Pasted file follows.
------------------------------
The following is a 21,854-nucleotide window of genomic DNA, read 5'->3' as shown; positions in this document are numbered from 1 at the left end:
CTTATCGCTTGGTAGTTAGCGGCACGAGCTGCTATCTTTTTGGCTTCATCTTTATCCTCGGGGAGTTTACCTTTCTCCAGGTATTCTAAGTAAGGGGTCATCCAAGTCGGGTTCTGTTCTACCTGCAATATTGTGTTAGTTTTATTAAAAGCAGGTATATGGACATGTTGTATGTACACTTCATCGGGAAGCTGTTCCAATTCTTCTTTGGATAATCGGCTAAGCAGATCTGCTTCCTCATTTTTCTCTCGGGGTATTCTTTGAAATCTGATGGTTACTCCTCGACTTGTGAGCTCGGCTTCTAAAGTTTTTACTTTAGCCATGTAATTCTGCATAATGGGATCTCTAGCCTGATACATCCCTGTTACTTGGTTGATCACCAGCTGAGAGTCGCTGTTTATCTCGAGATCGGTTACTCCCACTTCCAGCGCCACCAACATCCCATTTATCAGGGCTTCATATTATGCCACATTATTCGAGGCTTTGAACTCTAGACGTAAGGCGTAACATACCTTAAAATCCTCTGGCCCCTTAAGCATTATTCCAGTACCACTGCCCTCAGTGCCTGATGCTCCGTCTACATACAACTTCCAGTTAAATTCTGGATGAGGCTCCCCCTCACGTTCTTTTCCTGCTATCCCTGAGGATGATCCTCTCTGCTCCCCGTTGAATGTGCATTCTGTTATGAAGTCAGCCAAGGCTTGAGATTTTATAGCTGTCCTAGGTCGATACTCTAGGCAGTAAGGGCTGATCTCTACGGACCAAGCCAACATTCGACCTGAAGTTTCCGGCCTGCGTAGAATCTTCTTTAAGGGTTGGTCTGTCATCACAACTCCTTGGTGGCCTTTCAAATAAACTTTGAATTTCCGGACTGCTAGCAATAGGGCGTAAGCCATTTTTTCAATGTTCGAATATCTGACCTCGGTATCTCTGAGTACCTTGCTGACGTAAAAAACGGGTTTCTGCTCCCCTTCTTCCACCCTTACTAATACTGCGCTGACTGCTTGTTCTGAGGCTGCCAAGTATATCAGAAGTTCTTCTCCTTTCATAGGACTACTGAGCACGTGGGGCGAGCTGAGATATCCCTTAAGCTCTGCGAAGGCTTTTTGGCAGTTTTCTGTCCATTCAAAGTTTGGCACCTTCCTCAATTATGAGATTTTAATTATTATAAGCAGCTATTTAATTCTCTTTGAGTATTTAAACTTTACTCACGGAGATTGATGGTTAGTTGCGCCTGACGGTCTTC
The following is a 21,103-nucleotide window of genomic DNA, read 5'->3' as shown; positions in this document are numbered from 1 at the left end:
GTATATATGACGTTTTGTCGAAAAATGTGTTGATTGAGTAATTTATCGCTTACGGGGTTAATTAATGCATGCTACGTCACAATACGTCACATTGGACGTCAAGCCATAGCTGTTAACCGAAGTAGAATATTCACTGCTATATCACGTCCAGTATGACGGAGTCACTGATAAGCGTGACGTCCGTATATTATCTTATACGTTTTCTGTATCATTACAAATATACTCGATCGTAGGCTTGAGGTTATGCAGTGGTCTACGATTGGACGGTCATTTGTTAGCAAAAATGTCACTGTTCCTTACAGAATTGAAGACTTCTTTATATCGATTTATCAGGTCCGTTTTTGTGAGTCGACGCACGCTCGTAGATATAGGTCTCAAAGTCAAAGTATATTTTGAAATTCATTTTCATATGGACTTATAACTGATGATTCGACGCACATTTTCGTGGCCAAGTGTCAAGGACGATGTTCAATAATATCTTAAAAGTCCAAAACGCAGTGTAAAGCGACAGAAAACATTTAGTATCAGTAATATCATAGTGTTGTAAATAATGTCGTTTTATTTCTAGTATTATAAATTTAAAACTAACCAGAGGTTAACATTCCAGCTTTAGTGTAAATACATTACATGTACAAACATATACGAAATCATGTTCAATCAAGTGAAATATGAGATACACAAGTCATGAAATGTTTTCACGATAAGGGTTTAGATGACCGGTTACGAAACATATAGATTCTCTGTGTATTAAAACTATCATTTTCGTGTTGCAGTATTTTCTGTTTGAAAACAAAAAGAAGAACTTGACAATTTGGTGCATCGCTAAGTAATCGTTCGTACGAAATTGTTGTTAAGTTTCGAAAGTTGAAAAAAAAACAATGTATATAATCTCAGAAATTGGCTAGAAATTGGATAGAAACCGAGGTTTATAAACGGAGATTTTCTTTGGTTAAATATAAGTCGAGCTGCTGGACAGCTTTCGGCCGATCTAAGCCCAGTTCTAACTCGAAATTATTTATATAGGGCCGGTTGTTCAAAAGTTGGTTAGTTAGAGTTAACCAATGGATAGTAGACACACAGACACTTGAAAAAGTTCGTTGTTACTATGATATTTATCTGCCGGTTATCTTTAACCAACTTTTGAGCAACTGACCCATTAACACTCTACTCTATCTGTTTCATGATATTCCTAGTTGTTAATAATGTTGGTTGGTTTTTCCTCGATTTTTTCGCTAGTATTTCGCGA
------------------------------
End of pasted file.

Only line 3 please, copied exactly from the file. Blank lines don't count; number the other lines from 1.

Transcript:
The following is a 21,103-nucleotide window of genomic DNA, read 5'->3' as shown; positions in this document are numbered from 1 at the left end: